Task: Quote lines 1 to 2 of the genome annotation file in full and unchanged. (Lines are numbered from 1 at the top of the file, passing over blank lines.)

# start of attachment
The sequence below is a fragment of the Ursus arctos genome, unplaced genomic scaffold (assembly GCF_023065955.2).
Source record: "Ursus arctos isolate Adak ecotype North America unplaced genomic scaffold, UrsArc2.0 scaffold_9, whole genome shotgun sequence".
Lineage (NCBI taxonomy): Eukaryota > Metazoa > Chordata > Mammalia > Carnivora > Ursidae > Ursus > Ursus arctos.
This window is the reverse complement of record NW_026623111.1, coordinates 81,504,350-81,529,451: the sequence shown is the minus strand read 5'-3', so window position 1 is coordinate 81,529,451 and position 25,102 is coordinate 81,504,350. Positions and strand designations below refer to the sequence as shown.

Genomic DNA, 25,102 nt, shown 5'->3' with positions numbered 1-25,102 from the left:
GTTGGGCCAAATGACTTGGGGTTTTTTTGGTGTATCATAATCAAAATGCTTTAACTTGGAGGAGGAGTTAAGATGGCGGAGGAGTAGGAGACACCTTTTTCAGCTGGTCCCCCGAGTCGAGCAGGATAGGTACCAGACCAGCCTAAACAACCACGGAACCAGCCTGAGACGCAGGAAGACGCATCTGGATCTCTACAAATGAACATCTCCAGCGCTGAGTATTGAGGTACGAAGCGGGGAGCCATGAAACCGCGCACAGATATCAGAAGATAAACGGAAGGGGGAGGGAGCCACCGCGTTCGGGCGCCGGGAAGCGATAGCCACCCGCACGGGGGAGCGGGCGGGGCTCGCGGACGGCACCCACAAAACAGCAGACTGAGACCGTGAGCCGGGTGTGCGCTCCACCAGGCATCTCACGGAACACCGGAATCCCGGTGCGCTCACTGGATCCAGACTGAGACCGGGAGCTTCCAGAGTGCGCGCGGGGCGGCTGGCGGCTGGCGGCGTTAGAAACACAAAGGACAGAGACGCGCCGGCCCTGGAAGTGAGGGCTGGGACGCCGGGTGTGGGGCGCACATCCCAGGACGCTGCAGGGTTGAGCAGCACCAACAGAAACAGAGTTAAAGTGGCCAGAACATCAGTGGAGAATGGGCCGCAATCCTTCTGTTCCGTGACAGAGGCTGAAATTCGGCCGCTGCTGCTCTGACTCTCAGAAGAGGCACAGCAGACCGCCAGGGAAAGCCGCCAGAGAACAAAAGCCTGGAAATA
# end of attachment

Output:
The sequence below is a fragment of the Ursus arctos genome, unplaced genomic scaffold (assembly GCF_023065955.2).
Source record: "Ursus arctos isolate Adak ecotype North America unplaced genomic scaffold, UrsArc2.0 scaffold_9, whole genome shotgun sequence".